Parrot’s feather gets its name from its feather-like leaves and it can be found in still or slow-flowing water. It has been grown in British gardens since 1878, though it is now banned from sale.
Parrot’s feather clearance in the New Forest is undertaken by the New Forest Non-Native Plants Project, hosted by the Hampshire and Isle of Wight Wildlife Trust and funded by the New Forest Higher Level Stewardship (HLS) Scheme.
The HLS scheme is an agreement with Natural England, held by the Verderers and managed in partnership with the Forestry Commission and the New Forest National Park Authority.
Since 2010, HLS-funded work to control parrot’s feather at four sites in the New Forest has had considerable success, including removing the plant from a pond at Bartley. Parrot’s feather has also been substantially cleared from Hinchelsea Bog near Brockenhurst and ponds at Castle Hill near Burley and East End near Lymington.
The GB Non-Native Species Secretariat is encouraging everyone to help protect our waterways and wildlife by disposing of garden plants properly and preventing their escape. Local projects, such as this one in the New Forest, are a great way of not only tackling these species, but also of raising awareness.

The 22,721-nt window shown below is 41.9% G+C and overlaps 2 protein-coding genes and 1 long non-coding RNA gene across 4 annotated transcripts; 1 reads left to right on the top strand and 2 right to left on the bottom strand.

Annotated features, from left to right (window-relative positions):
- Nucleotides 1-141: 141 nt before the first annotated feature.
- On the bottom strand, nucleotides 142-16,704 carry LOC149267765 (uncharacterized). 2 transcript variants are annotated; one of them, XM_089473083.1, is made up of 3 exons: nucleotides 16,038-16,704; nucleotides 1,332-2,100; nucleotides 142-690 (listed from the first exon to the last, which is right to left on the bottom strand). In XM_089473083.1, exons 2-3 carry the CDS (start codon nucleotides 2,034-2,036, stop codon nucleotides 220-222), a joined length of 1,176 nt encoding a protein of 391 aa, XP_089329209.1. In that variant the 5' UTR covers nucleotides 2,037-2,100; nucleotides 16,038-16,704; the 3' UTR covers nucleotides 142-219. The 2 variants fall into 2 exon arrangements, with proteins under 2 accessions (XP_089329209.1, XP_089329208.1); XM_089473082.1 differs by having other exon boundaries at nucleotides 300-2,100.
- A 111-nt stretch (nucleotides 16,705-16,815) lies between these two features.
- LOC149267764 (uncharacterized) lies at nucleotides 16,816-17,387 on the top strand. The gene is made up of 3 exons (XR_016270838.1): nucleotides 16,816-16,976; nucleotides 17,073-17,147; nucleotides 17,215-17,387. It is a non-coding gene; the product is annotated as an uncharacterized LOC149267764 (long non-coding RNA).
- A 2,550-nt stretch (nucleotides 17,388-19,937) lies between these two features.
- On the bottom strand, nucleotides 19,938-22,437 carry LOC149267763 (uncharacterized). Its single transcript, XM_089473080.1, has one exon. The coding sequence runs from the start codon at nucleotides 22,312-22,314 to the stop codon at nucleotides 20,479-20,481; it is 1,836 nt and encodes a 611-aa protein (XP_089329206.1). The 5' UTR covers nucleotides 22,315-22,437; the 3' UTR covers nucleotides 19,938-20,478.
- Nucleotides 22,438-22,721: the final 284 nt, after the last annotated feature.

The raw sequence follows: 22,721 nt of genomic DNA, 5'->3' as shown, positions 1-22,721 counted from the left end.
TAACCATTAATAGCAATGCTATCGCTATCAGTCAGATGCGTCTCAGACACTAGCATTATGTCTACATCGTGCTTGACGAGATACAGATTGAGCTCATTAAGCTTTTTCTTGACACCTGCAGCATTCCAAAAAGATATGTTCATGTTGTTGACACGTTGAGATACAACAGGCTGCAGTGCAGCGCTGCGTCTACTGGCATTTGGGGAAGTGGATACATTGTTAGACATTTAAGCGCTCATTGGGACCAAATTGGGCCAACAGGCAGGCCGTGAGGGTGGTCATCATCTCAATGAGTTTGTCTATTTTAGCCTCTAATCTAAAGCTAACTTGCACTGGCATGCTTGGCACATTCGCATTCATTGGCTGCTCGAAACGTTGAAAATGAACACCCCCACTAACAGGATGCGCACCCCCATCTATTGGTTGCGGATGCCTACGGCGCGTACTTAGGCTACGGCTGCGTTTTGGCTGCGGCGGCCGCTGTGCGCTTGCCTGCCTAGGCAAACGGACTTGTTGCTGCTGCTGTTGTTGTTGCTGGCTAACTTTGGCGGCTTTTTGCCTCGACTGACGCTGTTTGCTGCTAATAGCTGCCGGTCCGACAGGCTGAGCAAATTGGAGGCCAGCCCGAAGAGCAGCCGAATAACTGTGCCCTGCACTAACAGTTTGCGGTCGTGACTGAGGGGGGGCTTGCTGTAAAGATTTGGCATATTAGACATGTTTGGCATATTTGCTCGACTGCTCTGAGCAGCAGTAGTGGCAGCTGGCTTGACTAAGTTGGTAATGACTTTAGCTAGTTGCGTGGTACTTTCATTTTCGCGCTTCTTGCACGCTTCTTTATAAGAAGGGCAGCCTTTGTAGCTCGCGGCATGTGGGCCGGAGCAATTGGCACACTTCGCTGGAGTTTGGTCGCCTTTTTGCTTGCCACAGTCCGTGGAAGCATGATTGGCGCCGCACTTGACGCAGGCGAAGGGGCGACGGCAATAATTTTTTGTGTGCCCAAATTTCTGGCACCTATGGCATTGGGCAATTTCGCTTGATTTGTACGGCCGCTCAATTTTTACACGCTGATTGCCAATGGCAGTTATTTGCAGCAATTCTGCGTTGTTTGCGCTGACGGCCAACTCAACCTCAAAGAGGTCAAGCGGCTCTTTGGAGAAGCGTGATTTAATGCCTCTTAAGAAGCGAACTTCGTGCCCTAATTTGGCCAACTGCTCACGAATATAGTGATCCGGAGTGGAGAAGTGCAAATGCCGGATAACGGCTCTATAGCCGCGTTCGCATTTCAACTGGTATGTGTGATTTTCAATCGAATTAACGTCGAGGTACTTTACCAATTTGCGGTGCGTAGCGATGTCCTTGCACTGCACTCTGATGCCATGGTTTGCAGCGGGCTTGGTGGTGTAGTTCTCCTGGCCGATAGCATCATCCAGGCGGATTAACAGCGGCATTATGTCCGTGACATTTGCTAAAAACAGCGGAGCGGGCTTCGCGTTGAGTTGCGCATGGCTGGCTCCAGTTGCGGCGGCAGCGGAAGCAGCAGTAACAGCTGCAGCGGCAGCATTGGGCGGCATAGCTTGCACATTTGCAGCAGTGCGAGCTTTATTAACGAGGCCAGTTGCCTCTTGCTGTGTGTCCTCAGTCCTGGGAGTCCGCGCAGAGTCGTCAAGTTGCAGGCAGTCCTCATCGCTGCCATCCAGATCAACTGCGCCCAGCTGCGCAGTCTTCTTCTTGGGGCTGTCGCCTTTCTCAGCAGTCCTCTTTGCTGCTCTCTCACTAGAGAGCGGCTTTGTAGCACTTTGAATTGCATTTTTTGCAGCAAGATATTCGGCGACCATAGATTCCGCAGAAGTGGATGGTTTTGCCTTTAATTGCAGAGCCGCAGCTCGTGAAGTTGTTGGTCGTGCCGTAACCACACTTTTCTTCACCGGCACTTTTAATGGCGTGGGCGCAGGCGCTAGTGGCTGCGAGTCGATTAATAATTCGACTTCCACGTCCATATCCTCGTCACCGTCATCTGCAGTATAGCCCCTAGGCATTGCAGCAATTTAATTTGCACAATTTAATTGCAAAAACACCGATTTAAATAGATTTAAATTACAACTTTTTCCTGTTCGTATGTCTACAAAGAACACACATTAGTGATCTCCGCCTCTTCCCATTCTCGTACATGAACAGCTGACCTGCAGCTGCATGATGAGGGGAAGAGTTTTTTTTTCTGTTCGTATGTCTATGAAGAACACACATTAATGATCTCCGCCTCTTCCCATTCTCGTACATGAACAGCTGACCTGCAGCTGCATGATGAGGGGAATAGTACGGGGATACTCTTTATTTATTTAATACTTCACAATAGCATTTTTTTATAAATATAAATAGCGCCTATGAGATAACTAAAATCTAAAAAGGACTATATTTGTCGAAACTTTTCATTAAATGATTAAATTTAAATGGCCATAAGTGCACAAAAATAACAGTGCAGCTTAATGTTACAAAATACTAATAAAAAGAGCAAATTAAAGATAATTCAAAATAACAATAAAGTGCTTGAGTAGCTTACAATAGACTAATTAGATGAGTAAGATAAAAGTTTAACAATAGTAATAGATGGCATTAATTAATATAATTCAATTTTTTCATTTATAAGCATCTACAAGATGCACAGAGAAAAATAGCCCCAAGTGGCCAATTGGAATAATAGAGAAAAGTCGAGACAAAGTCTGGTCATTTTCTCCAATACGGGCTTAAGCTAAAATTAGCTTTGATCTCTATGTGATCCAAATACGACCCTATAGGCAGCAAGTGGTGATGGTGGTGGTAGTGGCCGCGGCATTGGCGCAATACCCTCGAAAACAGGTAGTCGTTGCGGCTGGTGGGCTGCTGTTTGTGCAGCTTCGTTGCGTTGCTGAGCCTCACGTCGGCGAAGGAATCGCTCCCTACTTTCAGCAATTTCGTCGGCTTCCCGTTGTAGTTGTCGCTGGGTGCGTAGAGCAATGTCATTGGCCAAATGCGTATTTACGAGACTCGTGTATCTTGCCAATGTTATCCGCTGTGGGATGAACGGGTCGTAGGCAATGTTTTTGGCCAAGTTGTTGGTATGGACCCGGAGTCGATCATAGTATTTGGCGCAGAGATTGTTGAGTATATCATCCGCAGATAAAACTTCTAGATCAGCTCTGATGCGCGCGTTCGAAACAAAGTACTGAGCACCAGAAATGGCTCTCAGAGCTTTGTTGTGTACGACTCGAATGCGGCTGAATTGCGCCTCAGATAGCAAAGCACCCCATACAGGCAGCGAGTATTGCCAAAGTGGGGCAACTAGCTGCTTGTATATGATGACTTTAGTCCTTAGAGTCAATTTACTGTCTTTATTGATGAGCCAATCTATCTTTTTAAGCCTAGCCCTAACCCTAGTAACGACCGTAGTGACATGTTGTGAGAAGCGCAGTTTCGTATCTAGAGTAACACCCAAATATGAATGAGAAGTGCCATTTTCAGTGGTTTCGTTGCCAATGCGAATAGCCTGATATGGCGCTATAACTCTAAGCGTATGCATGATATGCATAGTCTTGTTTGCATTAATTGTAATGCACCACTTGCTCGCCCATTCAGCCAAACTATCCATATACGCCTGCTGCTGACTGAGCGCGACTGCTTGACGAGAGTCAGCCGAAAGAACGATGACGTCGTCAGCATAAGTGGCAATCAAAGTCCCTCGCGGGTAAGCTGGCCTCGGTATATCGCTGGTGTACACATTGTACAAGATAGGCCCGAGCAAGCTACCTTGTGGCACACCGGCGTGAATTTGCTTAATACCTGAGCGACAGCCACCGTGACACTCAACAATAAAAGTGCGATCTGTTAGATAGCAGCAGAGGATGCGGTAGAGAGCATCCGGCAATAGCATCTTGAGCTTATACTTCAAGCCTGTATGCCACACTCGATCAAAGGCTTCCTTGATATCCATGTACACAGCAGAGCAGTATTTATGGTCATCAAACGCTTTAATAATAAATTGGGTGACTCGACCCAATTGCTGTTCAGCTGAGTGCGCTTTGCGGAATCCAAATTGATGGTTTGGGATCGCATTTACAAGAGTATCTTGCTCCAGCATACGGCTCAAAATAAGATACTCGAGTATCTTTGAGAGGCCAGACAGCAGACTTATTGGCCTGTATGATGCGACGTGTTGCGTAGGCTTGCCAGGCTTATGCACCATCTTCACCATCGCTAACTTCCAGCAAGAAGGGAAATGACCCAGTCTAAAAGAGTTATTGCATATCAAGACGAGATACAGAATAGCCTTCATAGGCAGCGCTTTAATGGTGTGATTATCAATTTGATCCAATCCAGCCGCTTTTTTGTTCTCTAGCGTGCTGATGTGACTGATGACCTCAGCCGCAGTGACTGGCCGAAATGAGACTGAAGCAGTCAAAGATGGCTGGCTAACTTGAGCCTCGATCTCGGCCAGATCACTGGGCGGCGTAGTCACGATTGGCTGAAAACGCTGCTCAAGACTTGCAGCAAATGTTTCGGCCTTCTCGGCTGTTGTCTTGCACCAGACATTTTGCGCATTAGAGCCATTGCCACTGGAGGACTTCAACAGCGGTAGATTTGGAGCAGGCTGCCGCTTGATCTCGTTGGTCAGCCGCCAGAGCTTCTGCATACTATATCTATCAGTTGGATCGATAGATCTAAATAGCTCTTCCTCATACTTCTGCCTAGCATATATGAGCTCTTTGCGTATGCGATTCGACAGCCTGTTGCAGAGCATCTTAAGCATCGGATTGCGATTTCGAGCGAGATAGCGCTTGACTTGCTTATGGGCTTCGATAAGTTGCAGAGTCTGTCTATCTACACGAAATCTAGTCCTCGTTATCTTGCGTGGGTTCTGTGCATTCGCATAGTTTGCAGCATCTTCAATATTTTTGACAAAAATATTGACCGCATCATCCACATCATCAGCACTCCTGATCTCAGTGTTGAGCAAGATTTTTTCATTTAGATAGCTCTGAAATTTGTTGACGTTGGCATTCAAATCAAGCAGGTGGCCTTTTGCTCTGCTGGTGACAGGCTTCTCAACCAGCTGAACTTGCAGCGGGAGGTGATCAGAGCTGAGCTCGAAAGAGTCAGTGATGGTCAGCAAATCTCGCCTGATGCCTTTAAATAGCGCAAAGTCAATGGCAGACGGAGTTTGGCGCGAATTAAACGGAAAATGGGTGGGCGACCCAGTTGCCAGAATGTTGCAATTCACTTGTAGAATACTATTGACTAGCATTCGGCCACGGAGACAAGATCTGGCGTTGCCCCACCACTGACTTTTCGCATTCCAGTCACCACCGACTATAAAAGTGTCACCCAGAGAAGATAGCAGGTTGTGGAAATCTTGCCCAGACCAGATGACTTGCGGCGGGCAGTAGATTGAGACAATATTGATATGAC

The HLS scheme also funds work to remove other invasive non-native species, including Japanese knotweed, American skunk cabbage and Himalayan balsam.
To find out more about the HLS scheme and its work to eradicate invasive non-natives species from the New Forest visit: www.hlsnewforest.org.uk/invasives
New Forest Non-Native Plants Officer
Hampshire & Isle of Wight Wildlife Trust
Aspects of this blog were originally published on The Wildlife Trust's website
The opinions expressed in this blog are the author’s and not necessarily those of the wider Link membership
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